Designers are often asked to sift through complex situations and distill information into themes. We convert these themes into insights, opportunity areas, and design principles. This is an important part of the creative process, because every project needs focus—a rallying point—that keeps everyone (including the client) aligned with its vision.
At a high level, design firms as a whole also need focus. They must elevate certain messages or themes above the noise of the industry at large, so that everyone on staff can align and move forward in the same direction. One such message is passion. Some people say, “We all need to figure out what our passions are and trumpet them loudly.” This idea is alluring in that it appeals to our desire to simplify our increasingly complex and confusing world. But it should be taken with a grain of salt. Having an emotional response to a problem and being able to empathize with users can provide a nice boost of energy in any design effort. But passion is really only a small part of the equation.
Let’s begin by looking at Apple, because that’s what every designer does. Steve Jobs’ attention to detail and commitment to quality are legendary. When discussing the topic, he would sometimes refer to how cabinets are made. He said it was just as important for the back of the cabinet to be as beautiful as the front. “For you to sleep well at night,” he said, “the aesthetic, the quality, has to be carried all the way through.”
Jobs was passionate about his job. In his 2005 commencement speech at Stanford University, he told the graduating class: “Your work is going to fill a large part of your life, and the only way to be truly satisfied is to do what you believe is great work. And the only way to do great work is to love what you do.” Jobs also knew that passion alone wouldn’t produce great product designs. But rigorous attention to detail and quality, in addition to aesthetics, would.
The word passion comes from the Greek word pēma, which means “to suffer.” In today’s world, we tend to overlook the suffering part. It’s still there, but we usually focus on the positive aspects of the word—and take it to mean “having a powerful emotion or feeling” or “a strong desire” for something. But a passion isn’t an ordinary desire or a casual want. It’s something we want so badly it hurts.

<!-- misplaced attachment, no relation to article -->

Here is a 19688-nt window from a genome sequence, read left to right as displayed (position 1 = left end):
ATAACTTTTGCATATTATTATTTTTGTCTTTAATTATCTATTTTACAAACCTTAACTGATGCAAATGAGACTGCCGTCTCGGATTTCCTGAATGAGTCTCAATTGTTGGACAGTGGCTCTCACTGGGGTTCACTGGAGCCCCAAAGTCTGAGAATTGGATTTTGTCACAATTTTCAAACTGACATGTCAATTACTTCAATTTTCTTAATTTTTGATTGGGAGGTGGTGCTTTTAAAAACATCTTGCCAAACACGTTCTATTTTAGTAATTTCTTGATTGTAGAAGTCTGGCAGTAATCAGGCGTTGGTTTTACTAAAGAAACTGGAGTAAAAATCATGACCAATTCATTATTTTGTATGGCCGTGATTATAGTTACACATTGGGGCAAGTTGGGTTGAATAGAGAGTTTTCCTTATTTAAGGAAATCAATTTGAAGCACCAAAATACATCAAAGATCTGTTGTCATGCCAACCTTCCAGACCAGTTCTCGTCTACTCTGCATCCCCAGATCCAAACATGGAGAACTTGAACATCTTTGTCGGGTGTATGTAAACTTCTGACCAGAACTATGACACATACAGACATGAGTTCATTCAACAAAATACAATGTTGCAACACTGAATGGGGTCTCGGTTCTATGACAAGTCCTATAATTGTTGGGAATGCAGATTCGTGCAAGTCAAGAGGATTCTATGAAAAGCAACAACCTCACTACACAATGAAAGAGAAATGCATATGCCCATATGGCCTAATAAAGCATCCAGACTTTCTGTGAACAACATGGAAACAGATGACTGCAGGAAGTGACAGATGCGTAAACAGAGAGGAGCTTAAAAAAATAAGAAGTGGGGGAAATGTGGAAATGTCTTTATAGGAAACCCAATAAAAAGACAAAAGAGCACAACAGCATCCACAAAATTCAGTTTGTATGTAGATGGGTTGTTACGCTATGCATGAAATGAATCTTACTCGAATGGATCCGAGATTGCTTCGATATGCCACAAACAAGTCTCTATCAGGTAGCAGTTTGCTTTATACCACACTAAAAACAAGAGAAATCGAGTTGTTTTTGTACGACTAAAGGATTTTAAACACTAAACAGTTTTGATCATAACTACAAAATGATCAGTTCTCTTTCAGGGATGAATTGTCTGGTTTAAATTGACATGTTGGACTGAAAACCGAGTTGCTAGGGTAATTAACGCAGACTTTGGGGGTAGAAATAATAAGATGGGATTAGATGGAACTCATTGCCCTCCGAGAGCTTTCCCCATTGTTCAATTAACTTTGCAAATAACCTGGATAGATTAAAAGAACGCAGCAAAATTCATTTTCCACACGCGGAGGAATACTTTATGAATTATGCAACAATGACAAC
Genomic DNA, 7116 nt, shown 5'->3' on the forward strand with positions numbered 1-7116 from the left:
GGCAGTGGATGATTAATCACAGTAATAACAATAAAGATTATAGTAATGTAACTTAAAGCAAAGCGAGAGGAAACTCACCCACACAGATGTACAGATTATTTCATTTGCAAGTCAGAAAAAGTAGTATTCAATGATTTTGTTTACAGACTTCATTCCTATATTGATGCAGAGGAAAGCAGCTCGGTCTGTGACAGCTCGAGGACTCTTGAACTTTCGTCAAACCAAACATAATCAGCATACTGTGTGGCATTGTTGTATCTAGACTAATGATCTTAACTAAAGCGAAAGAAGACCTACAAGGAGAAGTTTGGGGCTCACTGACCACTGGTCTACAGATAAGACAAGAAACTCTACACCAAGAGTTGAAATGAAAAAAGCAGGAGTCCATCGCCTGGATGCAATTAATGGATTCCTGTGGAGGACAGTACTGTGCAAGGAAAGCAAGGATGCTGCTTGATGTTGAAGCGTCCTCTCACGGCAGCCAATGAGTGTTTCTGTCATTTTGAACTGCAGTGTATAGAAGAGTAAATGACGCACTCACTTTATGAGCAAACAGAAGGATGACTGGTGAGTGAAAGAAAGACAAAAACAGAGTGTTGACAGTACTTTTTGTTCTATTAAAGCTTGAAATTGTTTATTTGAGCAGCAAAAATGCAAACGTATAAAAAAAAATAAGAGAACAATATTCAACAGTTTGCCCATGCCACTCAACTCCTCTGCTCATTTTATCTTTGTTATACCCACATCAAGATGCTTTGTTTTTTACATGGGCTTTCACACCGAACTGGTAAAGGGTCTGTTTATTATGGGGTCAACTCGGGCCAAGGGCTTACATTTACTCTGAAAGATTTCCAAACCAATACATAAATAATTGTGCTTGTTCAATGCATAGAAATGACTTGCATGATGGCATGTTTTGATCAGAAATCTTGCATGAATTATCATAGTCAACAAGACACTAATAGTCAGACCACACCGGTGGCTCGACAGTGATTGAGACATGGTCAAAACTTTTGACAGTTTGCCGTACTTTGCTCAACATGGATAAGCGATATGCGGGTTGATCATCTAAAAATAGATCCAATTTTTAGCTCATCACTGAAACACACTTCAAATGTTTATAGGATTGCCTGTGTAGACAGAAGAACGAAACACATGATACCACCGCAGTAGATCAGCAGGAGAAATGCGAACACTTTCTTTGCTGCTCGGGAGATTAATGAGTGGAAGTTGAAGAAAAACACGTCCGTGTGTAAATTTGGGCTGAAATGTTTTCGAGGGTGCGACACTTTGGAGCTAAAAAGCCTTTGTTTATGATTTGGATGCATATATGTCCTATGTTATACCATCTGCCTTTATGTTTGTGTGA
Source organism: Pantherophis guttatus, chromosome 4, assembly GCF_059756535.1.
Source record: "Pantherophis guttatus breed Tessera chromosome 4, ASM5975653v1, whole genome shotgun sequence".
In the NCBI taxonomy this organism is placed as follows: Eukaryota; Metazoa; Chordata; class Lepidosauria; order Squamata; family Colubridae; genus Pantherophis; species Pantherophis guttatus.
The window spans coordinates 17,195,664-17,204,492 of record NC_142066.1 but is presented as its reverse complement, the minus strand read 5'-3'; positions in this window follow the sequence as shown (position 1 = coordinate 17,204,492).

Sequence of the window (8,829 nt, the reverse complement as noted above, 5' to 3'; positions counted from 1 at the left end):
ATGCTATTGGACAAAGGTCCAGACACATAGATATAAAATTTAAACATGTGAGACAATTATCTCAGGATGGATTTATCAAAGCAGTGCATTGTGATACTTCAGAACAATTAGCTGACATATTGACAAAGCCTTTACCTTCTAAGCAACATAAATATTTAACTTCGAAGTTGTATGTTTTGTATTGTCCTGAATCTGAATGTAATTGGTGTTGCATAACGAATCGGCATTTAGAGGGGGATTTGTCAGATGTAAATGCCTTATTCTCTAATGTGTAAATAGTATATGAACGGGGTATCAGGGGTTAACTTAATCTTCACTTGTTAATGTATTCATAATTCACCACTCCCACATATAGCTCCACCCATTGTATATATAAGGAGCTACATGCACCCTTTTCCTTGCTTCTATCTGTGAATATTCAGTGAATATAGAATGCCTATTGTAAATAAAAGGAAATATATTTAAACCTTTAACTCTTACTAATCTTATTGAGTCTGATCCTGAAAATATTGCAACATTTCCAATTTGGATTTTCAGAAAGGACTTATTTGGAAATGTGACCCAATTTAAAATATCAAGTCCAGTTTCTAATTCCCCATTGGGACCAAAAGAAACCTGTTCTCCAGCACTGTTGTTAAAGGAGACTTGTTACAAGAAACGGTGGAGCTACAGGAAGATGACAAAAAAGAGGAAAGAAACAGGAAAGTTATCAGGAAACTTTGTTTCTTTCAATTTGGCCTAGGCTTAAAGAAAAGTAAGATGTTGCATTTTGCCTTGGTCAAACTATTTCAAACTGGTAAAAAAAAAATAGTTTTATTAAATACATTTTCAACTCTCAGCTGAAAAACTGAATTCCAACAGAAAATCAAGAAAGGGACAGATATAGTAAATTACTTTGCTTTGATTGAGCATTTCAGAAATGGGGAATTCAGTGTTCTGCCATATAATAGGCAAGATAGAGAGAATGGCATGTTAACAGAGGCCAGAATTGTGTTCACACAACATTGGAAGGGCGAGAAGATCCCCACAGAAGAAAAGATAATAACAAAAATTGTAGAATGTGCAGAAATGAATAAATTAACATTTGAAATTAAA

How does suffering help designers? Passion and empathy come from the same place: emotion. As designers, we need to understand the emotional qualities of the experiences we create. As frog founder Hartmut Esslinger put it: “Form follows emotion.” Although passion can ignite a team’s effort, it can also get in the way. Just look at Jobs’ career: His obsession for quality and aesthetics did not always produce successful results—and it sometimes contributed to failures. For example, his insistence on the cube shape of the NeXT PC led to high production costs and overheating issues. In this case, following his passion did not pay off.
Let’s consider a few other, more recent failures in the consumer technology space. Was passion the missing component? Or were other things lacking?
Case 01 Google Wave. The people behind Wave were very passionate about what they were doing. They had exciting ideas and the engineering know-how to make those ideas a reality. But Google Wave was a flop. When it closed back in 2010, the general consensus was that Wave failed because it was too complicated and no one really understood why it existed.
Case 02 Microsoft Kin. This odd little device was an attempt to produce a cool mobile phone. I suspect the people behind Kin had passion for what they were doing, but the product failed for various reasons, including the fact that it wasn’t a true smart phone, yet required an expensive data plan. It was scrapped within two months of launch.
Case 03 HP Touchpad. Many thought the Touchpad could be competitive because it ran Palm’s webOS, an alternative to Apple’s iOS and Google’s Android platforms. But it faced major obstacles, such as a dearth of apps, poor timing, and really stiff competition. HP needed far more than passion; it needed to move quickly and present a compelling value proposition.
Passion isn’t enough to create innovative designs. We need a compelling vision, empathy for users, good systems thinking, design chops, experience (previous failures and successes), technical savvy, commitment to an excellent user experience, tremendous attention to detail, sound processes, strong advertising and marketing acumen, excellent engineering, great quality assurance, solid financing, agility, and a deep understanding of the problems and challenges we face in implementing solutions. Passion is just the beginning.